The Story Of The Weeping Camel
Byambasuren Davaa and Luigi Farloni met at film school in Munich, where Davaa, from Mongolia, told Farloni, from Italy, a sad story of what sometimes happens in her native country, when a mother camel rejects her colt. Inspired, the two traveled to the Mongolian Gobi desert wishing, as co-filmmakers, to capture on celluloid what Davaa had described. They made friends with an extended family of nomads who owned a flock of camels, and whom they filmed "being themselves," Nanook of the North style. Each March in Mongolia, camels on cue give birth. In Spring 2002, the filmmakers got lucky beyond hope, for they bore witness to the remarkable happenings which became the basis for The Story of the Weeping Camel, among the best films of 2004.
Brace yourself for an emotional, heart-wrenching movie evening. One of the most forlorn, depressing sounds you have ever heard is a baby camel howling in the night because his mother won't have anything to do with him. Poor, poor Botok (that's his name), the sweet, white-haired colt whose brown-haired mama, Ingen Temee, knees him when he tries to suckle, races away when he comes for a snuggle. Yes, it's the most primal of scenes, and who watching won't feel some stirring of Oedipal separation anxiety at Botok's plight?
Without being heavy-handed, the filmmakers place the frustatrions of Botok in a context of maternal nurturing everywhere about him. It's the neighboring camel, who also recently gave birth, allowing its offspring to rub against her hump. It's an old lady singing to a lamb. It's the women of the nomad family lifting bawling infants into their comforting arms. Poor, poor Botok.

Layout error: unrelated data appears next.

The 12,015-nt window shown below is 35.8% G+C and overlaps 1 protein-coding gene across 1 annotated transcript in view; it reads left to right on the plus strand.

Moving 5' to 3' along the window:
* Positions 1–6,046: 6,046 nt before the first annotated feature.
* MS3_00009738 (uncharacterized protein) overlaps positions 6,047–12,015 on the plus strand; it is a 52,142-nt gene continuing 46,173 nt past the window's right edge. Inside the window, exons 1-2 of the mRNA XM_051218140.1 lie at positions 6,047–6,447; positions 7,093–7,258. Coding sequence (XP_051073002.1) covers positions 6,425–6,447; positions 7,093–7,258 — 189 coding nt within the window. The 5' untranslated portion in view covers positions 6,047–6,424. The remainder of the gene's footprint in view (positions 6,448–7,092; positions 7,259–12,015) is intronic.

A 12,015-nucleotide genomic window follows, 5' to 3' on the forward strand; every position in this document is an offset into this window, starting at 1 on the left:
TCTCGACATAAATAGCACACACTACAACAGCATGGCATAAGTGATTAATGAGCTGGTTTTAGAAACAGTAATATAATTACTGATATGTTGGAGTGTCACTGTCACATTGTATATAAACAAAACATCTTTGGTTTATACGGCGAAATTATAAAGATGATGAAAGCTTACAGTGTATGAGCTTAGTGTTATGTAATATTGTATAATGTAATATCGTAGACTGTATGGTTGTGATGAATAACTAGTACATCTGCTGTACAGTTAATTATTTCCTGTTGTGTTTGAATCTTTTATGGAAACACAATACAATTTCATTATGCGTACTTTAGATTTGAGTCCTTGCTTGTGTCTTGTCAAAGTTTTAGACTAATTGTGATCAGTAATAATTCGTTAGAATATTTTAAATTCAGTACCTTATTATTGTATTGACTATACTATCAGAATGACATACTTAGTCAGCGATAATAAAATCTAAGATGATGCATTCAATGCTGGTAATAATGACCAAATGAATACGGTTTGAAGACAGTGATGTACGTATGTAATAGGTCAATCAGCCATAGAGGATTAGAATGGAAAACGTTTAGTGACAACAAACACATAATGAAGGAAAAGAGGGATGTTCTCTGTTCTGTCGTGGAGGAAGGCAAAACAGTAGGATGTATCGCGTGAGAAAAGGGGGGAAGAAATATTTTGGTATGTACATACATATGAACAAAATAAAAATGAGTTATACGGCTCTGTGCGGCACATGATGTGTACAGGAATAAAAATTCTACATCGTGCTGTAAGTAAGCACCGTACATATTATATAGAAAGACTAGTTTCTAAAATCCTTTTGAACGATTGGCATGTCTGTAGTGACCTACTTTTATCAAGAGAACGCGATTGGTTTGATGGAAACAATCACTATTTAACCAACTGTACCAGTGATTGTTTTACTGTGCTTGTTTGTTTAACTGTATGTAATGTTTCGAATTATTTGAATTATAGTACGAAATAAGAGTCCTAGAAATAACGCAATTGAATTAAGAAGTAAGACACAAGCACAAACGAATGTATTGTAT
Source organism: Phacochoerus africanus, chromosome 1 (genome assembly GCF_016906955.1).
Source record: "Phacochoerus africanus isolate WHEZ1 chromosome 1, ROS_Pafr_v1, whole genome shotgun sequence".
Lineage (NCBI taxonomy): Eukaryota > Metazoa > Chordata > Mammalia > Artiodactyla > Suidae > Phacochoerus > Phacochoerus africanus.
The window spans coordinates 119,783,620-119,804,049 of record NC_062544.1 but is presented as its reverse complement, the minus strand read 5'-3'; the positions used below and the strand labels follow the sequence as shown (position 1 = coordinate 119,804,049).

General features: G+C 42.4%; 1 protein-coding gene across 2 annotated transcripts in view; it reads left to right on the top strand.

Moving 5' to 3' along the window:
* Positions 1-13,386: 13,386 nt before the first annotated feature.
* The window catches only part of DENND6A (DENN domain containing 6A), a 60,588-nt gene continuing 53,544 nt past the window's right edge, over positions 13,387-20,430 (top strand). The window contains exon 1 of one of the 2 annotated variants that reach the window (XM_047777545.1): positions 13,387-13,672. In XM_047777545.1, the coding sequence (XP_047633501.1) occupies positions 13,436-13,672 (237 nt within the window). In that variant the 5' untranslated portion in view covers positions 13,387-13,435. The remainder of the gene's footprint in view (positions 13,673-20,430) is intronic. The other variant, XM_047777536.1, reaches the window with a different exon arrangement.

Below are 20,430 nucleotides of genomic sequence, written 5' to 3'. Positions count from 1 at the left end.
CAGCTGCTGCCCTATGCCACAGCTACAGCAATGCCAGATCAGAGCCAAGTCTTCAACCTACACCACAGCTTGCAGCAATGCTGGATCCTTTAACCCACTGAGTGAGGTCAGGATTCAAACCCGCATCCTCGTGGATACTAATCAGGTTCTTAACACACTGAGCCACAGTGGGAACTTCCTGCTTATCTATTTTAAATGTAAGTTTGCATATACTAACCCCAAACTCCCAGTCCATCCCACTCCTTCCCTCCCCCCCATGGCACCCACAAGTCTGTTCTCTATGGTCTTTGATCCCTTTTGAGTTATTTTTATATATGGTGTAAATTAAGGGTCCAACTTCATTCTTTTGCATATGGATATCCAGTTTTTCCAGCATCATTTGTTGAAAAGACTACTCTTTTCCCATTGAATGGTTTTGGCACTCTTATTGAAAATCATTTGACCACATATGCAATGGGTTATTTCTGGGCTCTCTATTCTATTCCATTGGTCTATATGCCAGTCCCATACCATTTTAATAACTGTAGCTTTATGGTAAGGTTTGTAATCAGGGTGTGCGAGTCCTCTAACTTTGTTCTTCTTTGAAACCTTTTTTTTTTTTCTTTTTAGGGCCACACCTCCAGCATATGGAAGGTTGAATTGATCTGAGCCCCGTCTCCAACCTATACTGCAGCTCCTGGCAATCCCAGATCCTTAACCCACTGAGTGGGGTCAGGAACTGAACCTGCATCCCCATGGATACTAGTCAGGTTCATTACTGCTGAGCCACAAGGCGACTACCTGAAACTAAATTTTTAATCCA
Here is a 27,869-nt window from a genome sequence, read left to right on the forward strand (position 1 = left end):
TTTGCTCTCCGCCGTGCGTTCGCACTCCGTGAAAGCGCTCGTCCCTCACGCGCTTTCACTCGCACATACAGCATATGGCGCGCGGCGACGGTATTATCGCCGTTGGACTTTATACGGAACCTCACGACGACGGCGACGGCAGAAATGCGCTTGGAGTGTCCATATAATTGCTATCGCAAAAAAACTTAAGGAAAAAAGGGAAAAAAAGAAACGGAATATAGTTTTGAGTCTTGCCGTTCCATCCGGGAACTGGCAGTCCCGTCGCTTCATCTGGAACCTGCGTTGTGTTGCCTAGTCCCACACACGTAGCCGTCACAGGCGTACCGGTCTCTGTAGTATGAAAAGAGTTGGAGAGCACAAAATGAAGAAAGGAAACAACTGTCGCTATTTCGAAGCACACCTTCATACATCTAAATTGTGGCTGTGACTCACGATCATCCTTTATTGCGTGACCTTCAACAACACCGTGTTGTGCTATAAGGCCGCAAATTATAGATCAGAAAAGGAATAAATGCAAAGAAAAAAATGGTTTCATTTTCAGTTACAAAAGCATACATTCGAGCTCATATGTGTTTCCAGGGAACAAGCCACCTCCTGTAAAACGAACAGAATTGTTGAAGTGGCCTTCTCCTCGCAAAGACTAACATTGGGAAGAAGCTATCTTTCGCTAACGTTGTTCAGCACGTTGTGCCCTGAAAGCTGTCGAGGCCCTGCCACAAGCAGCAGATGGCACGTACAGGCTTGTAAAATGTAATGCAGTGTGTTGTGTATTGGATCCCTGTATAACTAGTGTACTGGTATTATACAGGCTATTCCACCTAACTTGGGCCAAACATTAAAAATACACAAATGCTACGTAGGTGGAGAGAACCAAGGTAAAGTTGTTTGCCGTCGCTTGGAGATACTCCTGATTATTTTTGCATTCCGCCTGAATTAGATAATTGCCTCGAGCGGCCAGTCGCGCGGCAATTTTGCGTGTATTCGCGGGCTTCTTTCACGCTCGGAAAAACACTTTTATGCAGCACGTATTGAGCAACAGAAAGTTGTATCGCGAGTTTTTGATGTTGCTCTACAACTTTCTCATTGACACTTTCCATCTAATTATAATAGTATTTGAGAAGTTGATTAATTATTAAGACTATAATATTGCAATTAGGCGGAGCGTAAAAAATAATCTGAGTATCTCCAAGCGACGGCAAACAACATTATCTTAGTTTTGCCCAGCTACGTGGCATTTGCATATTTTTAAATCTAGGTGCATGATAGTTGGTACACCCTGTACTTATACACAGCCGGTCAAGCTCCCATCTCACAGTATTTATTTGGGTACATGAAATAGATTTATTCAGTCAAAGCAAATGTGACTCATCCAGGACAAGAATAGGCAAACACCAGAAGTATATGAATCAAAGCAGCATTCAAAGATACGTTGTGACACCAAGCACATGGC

There's a potential native cure, music said to soothe the two-humped beast. The nomad children--stone-faced teenager Dude and his animated, energetic younger brother, Ugna--ride camels into town to seek help from a professional violinist. Here's a slight but diverting subplot, with the boys away from their family yert, excited to be in "civilization." They buy radio batteries at an open market, visit a school, and Ugna discovers the marvels of watching TV.
Back at the yert: a bonafide miracle happens before the camera. Who needs the Passion According to Mel when you can witness the angry, barking Ingen Temee calmed down by a stringed musical instrument hung from one of her humps?
And then the singing comes (almost a Gobi delta blues), with a plaintive refrain on the two-string intrument. Will the mother camel respond, moved to big, plopping, camel tears? Will little Botok drink his mother's milk at last?
I yawned when E.T. went home, felt annoyed by the piano-playing triumph at the end of Shine, and when the girls sighted their soccer star at the finale of Bend It Like Beckham. With The Story of a Weeping Camel, I'm a believer!